- World-Building in Watchmen
The graphic novel Watchmen (twelve issues, 1986–1987), by writer Alan Moore, illustrator Dave Gibbons, and colorist John Higgins, demonstrates the possibilities that comics offer for world-building while at the same time making full use of the peculiarities of the medium. While the film adaptation of Watchmen required changes to the original, including some losses, the further adaptation of the film to home-video formats was able to restore some of those losses, because of the ways in which home video is better able to emulate the original comics.
Watchmen features a world that is an alternate version of the United States in 1985 and that departs from the Primary World (the real world) when superheroes appear in 1938 and a superhero group, the Minutemen, forms in 1939. Superheroes help the United States win the Vietnam War in 1971, release the hostages from Iran in 1980, [End Page 119] and jump ahead of the Soviets in technology thanks to the superhero Dr. Manhattan, whose control of matter on the molecular level gives the United States a great advantage in the Cold War. By 1985, airships are common, as well as electric cars, with spark hydrants for recharging them found along the streets, and Richard Nixon is reelected for a fifth term as president. Although the degree of invention and number of world defaults that are changed is not as great as that of many science fiction and fantasy worlds, there are many subtle changes and details throughout Watchmen’s world that give it its own flavor. Illustrator Dave Gibbons even described how it was the world itself that inspired the way he drew it:
I suddenly realized one day, this isn’t a superhero story, this is actually a science fiction story. . . . Once I thought about it like that, I didn’t draw it as if it were a superhero story, I didn’t want to draw it that way, I wanted to draw it as if it was an alternative history, in which case all of the background things, all the buildings, the forms of transport, the fashions, the fads, immediately become what the story’s about.1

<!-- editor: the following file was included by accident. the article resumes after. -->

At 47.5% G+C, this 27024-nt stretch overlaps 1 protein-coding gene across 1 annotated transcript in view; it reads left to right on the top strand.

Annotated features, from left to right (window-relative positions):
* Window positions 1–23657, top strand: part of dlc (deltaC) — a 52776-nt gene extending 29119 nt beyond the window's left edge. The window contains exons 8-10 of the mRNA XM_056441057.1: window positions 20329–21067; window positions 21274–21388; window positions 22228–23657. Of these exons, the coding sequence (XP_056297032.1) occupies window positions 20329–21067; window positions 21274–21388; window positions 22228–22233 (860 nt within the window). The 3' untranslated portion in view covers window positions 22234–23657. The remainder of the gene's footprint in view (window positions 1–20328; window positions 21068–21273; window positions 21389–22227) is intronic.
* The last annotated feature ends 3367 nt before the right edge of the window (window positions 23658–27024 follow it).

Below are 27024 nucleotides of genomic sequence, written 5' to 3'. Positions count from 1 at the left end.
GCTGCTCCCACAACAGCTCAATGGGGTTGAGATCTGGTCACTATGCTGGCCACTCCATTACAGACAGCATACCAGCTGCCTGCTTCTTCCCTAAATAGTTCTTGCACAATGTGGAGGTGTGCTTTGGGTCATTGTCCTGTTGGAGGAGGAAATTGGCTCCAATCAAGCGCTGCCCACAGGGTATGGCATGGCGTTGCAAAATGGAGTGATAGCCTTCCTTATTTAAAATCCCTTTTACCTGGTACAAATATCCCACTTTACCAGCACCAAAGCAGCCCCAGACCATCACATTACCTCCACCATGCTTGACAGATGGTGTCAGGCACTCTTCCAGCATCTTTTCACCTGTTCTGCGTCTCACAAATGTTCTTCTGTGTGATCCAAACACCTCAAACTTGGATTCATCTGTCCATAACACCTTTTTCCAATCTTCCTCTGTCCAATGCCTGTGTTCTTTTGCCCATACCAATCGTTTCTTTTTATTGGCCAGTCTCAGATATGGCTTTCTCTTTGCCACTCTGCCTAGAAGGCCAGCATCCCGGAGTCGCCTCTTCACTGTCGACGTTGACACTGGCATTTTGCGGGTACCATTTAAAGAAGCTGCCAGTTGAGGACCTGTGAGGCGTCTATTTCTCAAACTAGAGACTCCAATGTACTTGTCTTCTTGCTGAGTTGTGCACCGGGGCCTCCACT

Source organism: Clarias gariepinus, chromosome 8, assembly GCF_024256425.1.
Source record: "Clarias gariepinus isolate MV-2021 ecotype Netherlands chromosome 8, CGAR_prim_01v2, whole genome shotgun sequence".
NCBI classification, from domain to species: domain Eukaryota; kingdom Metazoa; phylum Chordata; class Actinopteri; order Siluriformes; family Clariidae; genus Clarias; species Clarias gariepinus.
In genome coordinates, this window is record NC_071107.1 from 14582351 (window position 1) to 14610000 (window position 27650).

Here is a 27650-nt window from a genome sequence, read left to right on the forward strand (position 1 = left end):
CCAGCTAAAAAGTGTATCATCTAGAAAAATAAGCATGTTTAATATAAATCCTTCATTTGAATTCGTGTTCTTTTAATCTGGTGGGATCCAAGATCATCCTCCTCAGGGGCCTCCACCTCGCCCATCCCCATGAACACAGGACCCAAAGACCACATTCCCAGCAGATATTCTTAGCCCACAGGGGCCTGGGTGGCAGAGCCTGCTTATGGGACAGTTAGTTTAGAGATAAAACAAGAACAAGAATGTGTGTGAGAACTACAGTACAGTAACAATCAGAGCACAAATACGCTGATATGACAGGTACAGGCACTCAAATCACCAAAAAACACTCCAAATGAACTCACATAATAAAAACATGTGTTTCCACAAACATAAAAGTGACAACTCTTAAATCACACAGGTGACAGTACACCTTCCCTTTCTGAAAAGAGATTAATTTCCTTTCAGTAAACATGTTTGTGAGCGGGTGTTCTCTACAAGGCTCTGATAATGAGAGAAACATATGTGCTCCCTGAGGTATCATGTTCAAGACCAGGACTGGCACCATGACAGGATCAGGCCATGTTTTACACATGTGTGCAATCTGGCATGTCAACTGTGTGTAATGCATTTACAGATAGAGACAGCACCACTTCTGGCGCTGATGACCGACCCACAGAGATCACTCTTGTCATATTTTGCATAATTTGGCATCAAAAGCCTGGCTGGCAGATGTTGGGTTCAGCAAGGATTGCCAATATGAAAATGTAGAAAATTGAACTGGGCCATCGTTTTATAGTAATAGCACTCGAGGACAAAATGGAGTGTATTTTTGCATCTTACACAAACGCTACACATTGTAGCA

So while the initial story inspired the world, world-building began to influence the story at a very early stage, resulting in Watchmen having much more background detail than most comic books.
The commercial and critical success of the graphic novel made a movie adaptation inevitable. The attempt to adapt Watchmen has a long history, including Terry Gilliam’s turning down the project twice.2 Part of the reason for that history is that Watchmen was designed to make use of the peculiarities of comics that make it a medium distinct from all others. According to Alan Moore:
The relationship between films and comics has been overemphasized to a degree. If you understand cinematic techniques then you’ll be able to write better, more gripping comics than someone who doesn’t, but if cinematic technique is seen as the be all and end all of what comics can aspire to, then at the very best comics are always going to be a poor relation to the cinema. What I’d like to explore is the areas that comics succeed in where no other media is capable of operating. Like in Watchmen, all that subliminal [stuff] we were getting into the backgrounds. You are trapped in the running time of a film—you go in, you sit down, they’ve got two hours and you’re dragged through at their pace. With a comic you can stare at the page for as long as you want and check back to see if this line of dialogue really does echo something four pages earlier, whether this picture is really the same as that one, and wonder if there is some connection there. [End Page 120]
Watchmen was designed to be read four or five times; there’s stuff in there Dave had put in that even I only noticed on the sixth or seventh read. And there are things that turned up in there by accident . . . the little plugs on the spark hydrants...